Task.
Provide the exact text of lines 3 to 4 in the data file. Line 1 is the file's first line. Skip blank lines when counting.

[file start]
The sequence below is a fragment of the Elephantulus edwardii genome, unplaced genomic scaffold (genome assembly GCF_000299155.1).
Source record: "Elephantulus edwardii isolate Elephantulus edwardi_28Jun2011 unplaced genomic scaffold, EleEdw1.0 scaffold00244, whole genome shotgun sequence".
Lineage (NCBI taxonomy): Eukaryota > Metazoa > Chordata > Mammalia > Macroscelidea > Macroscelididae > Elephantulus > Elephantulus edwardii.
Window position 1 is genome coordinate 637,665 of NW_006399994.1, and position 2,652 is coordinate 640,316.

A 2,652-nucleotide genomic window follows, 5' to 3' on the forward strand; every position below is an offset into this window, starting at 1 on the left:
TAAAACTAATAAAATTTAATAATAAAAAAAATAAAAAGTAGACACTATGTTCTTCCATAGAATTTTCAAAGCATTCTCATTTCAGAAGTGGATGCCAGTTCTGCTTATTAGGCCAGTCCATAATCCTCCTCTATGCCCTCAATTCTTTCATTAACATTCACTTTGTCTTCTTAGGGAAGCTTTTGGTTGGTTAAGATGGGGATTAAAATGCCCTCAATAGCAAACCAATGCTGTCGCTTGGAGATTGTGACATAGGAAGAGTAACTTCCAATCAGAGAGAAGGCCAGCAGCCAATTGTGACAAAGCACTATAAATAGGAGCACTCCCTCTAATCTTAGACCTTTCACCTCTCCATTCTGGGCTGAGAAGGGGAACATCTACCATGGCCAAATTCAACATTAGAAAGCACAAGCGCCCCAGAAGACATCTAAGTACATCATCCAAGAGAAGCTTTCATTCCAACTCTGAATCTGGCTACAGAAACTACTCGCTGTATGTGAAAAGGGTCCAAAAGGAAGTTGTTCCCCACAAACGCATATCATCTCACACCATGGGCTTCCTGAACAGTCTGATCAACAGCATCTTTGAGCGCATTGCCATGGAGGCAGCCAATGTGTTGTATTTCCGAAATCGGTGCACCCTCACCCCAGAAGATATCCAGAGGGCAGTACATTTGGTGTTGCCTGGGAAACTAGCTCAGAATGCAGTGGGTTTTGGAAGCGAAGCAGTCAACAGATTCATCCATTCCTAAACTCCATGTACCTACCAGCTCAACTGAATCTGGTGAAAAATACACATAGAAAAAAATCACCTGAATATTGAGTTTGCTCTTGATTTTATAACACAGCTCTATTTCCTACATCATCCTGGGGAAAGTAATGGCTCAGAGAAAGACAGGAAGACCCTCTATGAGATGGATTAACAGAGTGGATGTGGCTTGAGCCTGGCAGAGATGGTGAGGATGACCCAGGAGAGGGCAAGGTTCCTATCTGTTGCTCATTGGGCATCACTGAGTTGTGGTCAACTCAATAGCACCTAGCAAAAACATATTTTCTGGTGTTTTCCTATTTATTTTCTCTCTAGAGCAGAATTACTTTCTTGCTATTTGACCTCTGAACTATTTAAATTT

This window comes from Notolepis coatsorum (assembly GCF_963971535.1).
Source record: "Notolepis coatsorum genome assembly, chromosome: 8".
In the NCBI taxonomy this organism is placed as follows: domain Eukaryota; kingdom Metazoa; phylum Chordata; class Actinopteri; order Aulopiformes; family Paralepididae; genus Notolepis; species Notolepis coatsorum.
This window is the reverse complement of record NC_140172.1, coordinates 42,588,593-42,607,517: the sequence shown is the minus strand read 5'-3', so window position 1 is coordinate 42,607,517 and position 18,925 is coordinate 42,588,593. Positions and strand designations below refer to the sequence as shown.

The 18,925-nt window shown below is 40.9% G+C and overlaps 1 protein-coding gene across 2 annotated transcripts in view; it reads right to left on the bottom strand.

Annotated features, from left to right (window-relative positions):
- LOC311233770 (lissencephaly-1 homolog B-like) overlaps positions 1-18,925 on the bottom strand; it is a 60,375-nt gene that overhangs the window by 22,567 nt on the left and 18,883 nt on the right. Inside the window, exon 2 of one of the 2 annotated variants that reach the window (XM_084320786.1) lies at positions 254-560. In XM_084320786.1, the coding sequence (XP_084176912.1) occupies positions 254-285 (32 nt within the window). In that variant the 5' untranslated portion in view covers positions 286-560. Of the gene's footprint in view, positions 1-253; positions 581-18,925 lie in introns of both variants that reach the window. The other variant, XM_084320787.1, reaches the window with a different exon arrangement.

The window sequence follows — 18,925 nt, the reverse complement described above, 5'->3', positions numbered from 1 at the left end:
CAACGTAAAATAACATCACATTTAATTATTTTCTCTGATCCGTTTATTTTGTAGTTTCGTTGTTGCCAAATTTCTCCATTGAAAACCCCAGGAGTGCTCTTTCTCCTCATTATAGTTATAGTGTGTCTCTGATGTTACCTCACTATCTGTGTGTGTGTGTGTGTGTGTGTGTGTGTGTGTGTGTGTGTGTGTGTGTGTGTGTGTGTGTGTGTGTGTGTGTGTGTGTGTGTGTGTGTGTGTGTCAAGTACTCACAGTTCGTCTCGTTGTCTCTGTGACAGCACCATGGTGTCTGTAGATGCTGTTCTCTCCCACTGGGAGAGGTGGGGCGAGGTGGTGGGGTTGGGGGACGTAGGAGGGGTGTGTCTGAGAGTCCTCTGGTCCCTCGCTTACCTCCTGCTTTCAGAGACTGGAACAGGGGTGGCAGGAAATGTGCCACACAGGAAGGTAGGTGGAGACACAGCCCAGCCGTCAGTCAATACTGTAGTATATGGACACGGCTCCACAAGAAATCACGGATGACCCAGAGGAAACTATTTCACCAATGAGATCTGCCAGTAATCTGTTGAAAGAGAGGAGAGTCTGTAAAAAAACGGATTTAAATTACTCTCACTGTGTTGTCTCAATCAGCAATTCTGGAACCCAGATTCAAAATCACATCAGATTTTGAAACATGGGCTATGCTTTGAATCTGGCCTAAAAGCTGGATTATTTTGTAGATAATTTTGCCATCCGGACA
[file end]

Lineage (NCBI taxonomy): Eukaryota > Metazoa > Chordata > Mammalia > Macroscelidea > Macroscelididae > Elephantulus > Elephantulus edwardii.
Window position 1 is genome coordinate 637,665 of NW_006399994.1, and position 2,652 is coordinate 640,316.